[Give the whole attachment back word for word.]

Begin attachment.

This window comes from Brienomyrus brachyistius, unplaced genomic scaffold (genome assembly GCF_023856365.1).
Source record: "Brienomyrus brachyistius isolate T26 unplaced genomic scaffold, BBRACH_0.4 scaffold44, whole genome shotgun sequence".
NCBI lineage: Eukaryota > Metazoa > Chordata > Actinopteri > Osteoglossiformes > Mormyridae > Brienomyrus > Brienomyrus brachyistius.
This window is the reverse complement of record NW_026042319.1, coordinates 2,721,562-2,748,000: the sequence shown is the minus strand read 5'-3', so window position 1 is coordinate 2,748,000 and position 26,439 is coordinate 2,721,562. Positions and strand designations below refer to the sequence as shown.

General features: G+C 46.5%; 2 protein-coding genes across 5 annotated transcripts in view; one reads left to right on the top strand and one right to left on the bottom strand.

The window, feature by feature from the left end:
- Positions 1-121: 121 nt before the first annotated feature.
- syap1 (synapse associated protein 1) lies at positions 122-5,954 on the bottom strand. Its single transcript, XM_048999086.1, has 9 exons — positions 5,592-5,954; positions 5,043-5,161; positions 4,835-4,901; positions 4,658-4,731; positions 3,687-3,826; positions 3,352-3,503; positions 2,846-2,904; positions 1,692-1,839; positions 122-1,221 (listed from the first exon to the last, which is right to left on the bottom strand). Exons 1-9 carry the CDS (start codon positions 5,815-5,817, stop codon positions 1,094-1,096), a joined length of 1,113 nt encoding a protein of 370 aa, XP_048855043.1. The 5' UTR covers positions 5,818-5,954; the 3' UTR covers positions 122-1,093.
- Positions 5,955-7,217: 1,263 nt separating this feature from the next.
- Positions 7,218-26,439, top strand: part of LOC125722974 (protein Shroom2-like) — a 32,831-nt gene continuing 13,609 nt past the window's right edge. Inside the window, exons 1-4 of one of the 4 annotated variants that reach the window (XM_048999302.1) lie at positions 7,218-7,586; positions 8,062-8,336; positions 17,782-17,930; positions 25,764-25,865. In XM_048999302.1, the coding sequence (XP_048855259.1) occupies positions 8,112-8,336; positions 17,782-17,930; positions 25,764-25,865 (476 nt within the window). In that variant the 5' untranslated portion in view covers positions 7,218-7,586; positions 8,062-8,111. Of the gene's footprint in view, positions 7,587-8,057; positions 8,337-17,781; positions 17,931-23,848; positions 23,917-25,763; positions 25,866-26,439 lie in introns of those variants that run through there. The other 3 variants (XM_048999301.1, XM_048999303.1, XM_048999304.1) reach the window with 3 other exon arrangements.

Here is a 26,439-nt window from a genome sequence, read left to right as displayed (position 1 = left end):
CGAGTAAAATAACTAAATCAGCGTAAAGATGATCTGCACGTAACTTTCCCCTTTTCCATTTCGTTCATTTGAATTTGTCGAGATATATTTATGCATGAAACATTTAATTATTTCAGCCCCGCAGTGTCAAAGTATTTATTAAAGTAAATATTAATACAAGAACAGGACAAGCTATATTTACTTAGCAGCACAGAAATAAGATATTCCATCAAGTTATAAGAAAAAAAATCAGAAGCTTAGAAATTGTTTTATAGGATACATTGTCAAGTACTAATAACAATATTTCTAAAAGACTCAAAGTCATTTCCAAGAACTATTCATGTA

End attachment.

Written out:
This window comes from Brienomyrus brachyistius, unplaced genomic scaffold (genome assembly GCF_023856365.1).
Source record: "Brienomyrus brachyistius isolate T26 unplaced genomic scaffold, BBRACH_0.4 scaffold44, whole genome shotgun sequence".
NCBI lineage: Eukaryota > Metazoa > Chordata > Actinopteri > Osteoglossiformes > Mormyridae > Brienomyrus > Brienomyrus brachyistius.
This window is the reverse complement of record NW_026042319.1, coordinates 2,721,562-2,748,000: the sequence shown is the minus strand read 5'-3', so window position 1 is coordinate 2,748,000 and position 26,439 is coordinate 2,721,562. Positions and strand designations below refer to the sequence as shown.

General features: G+C 46.5%; 2 protein-coding genes across 5 annotated transcripts in view; one reads left to right on the top strand and one right to left on the bottom strand.

The window, feature by feature from the left end:
- Positions 1-121: 121 nt before the first annotated feature.
- syap1 (synapse associated protein 1) lies at positions 122-5,954 on the bottom strand. Its single transcript, XM_048999086.1, has 9 exons — positions 5,592-5,954; positions 5,043-5,161; positions 4,835-4,901; positions 4,658-4,731; positions 3,687-3,826; positions 3,352-3,503; positions 2,846-2,904; positions 1,692-1,839; positions 122-1,221 (listed from the first exon to the last, which is right to left on the bottom strand). Exons 1-9 carry the CDS (start codon positions 5,815-5,817, stop codon positions 1,094-1,096), a joined length of 1,113 nt encoding a protein of 370 aa, XP_048855043.1. The 5' UTR covers positions 5,818-5,954; the 3' UTR covers positions 122-1,093.
- Positions 5,955-7,217: 1,263 nt separating this feature from the next.
- Positions 7,218-26,439, top strand: part of LOC125722974 (protein Shroom2-like) — a 32,831-nt gene continuing 13,609 nt past the window's right edge. Inside the window, exons 1-4 of one of the 4 annotated variants that reach the window (XM_048999302.1) lie at positions 7,218-7,586; positions 8,062-8,336; positions 17,782-17,930; positions 25,764-25,865. In XM_048999302.1, the coding sequence (XP_048855259.1) occupies positions 8,112-8,336; positions 17,782-17,930; positions 25,764-25,865 (476 nt within the window). In that variant the 5' untranslated portion in view covers positions 7,218-7,586; positions 8,062-8,111. Of the gene's footprint in view, positions 7,587-8,057; positions 8,337-17,781; positions 17,931-23,848; positions 23,917-25,763; positions 25,866-26,439 lie in introns of those variants that run through there. The other 3 variants (XM_048999301.1, XM_048999303.1, XM_048999304.1) reach the window with 3 other exon arrangements.

Here is a 26,439-nt window from a genome sequence, read left to right as displayed (position 1 = left end):
CGAGTAAAATAACTAAATCAGCGTAAAGATGATCTGCACGTAACTTTCCCCTTTTCCATTTCGTTCATTTGAATTTGTCGAGATATATTTATGCATGAAACATTTAATTATTTCAGCCCCGCAGTGTCAAAGTATTTATTAAAGTAAATATTAATACAAGAACAGGACAAGCTATATTTACTTAGCAGCACAGAAATAAGATATTCCATCAAGTTATAAGAAAAAAAATCAGAAGCTTAGAAATTGTTTTATAGGATACATTGTCAAGTACTAATAACAATATTTCTAAAAGACTCAAAGTCATTTCCAAGAACTATTCATGTA